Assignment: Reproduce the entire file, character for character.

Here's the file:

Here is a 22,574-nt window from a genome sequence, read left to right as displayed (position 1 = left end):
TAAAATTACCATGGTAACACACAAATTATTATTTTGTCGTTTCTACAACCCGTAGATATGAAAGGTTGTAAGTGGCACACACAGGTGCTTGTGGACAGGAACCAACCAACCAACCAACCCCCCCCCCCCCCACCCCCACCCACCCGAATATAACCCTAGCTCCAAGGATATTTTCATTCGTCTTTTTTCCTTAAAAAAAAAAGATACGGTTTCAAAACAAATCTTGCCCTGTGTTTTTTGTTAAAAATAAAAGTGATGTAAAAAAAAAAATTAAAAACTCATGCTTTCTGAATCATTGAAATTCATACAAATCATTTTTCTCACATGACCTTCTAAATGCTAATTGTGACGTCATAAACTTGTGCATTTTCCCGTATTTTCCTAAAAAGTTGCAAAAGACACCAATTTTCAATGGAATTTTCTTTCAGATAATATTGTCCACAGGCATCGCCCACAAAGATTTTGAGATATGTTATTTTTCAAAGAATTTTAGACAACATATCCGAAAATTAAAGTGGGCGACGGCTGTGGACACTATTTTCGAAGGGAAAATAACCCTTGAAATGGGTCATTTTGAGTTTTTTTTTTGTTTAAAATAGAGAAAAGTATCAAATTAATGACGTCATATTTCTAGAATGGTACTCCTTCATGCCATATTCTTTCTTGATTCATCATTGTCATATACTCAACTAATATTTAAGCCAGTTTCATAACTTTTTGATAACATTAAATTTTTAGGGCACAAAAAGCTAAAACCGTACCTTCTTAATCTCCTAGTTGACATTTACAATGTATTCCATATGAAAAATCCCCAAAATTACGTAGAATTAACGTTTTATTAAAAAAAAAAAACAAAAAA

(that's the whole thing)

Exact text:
Here is a 22,574-nt window from a genome sequence, read left to right as displayed (position 1 = left end):
TAAAATTACCATGGTAACACACAAATTATTATTTTGTCGTTTCTACAACCCGTAGATATGAAAGGTTGTAAGTGGCACACACAGGTGCTTGTGGACAGGAACCAACCAACCAACCAACCCCCCCCCCCCCCACCCCCACCCACCCGAATATAACCCTAGCTCCAAGGATATTTTCATTCGTCTTTTTTCCTTAAAAAAAAAAGATACGGTTTCAAAACAAATCTTGCCCTGTGTTTTTTGTTAAAAATAAAAGTGATGTAAAAAAAAAAATTAAAAACTCATGCTTTCTGAATCATTGAAATTCATACAAATCATTTTTCTCACATGACCTTCTAAATGCTAATTGTGACGTCATAAACTTGTGCATTTTCCCGTATTTTCCTAAAAAGTTGCAAAAGACACCAATTTTCAATGGAATTTTCTTTCAGATAATATTGTCCACAGGCATCGCCCACAAAGATTTTGAGATATGTTATTTTTCAAAGAATTTTAGACAACATATCCGAAAATTAAAGTGGGCGACGGCTGTGGACACTATTTTCGAAGGGAAAATAACCCTTGAAATGGGTCATTTTGAGTTTTTTTTTTGTTTAAAATAGAGAAAAGTATCAAATTAATGACGTCATATTTCTAGAATGGTACTCCTTCATGCCATATTCTTTCTTGATTCATCATTGTCATATACTCAACTAATATTTAAGCCAGTTTCATAACTTTTTGATAACATTAAATTTTTAGGGCACAAAAAGCTAAAACCGTACCTTCTTAATCTCCTAGTTGACATTTACAATGTATTCCATATGAAAAATCCCCAAAATTACGTAGAATTAACGTTTTATTAAAAAAAAAAAACAAAAAA